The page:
Number of pages7
JournalSubstance Abuse
Volume36
Issue number4
DOIs
StatePublished - Oct 2 2015

Fingerprint

Cell Phones
Internet
Clinical Trials
Text Messaging
Social Media
Technology
Research
Social Networking
Research Ethics Committees
Interviews
Substance-Related Disorders
Atlases
Postal Service
Poverty
Social Support
Libraries
Communication
Databases

Keywords

  • Clinical trials
  • participant tracking
  • social media
  • technology
  • texting

ASJC Scopus subject areas

  • Medicine (miscellaneous)
  • Psychiatry and Mental health

Cite this

Mitchell, S. G., Schwartz, R. P., Alvanzo, A. A. H., Weisman, M. S., Kyle, T. L., Turrigiano, E. M., ... Stitzer, M. L. (2015). The Use of Technology in Participant Tracking and Study Retention: Lessons Learned from a Clinical Trials Network Study. Substance Abuse, 36(4), 420-426. https://doi.org/10.1080/08897077.2014.992565

The Use of Technology in Participant Tracking and Study Retention : Lessons Learned from a Clinical Trials Network Study. / Mitchell, Shannon Gwin; Schwartz, Robert P.; Alvanzo, Anika A H; Weisman, Monique S.; Kyle, Tiffany L.; Turrigiano, Eva M.; Gibson, Martha L.; Perez, Livangelie; McClure, Erin A.; Clingerman, Sara; Froias, Autumn; Shandera, Danielle R.; Walker, Robrina; Babcock, Dean L.; Bailey, Genie L.; Miele, Gloria M.; Kunkel, Lynn E.; Norton, Michael; Stitzer, Maxine L.

In: Substance Abuse, Vol. 36, No. 4, 02.10.2015, p. 420-426.

Research output: Contribution to journalArticle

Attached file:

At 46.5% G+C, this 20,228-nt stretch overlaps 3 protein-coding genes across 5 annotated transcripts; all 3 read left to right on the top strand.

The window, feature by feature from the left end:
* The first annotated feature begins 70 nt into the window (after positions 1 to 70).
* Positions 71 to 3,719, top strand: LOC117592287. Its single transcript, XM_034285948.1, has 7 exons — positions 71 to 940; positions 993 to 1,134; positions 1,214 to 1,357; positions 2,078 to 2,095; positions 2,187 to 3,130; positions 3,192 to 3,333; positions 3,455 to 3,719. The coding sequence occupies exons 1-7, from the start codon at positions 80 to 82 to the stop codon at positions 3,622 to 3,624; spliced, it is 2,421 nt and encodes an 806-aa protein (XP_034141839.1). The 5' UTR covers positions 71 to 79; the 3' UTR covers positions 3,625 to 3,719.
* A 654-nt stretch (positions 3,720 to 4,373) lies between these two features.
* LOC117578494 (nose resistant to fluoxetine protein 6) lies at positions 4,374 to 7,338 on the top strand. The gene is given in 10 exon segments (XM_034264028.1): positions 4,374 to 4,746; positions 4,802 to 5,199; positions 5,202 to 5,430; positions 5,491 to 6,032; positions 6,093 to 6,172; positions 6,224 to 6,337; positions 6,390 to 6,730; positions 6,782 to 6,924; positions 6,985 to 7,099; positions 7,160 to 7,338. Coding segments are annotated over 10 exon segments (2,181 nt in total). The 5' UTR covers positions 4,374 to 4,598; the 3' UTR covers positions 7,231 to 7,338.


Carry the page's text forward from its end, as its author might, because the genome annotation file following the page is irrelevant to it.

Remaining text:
Mitchell, SG, Schwartz, RP, Alvanzo, AAH, Weisman, MS, Kyle, TL, Turrigiano, EM, Gibson, ML, Perez, L, McClure, EA, Clingerman, S, Froias, A, Shandera, DR, Walker, R, Babcock, DL, Bailey, GL, Miele, GM, Kunkel, LE, Norton, M & Stitzer, ML 2015, 'The Use of Technology in Participant Tracking and Study Retention: Lessons Learned from a Clinical Trials Network Study', Substance Abuse, vol. 36, no. 4, pp. 420-426. https://doi.org/10.1080/08897077.2014.992565
Mitchell, Shannon Gwin ; Schwartz, Robert P. ; Alvanzo, Anika A H ; Weisman, Monique S. ; Kyle, Tiffany L. ; Turrigiano, Eva M. ; Gibson, Martha L. ; Perez, Livangelie ; McClure, Erin A. ; Clingerman, Sara ; Froias, Autumn ; Shandera, Danielle R. ; Walker, Robrina ; Babcock, Dean L. ; Bailey, Genie L. ; Miele, Gloria M. ; Kunkel, Lynn E. ; Norton, Michael ; Stitzer, Maxine L. / The Use of Technology in Participant Tracking and Study Retention : Lessons Learned from a Clinical Trials Network Study. In: Substance Abuse. 2015 ; Vol. 36, No. 4. pp. 420-426.
@article{61fec701afbc487ebb68ad22afc39158,
title = "The Use of Technology in Participant Tracking and Study Retention: Lessons Learned from a Clinical Trials Network Study",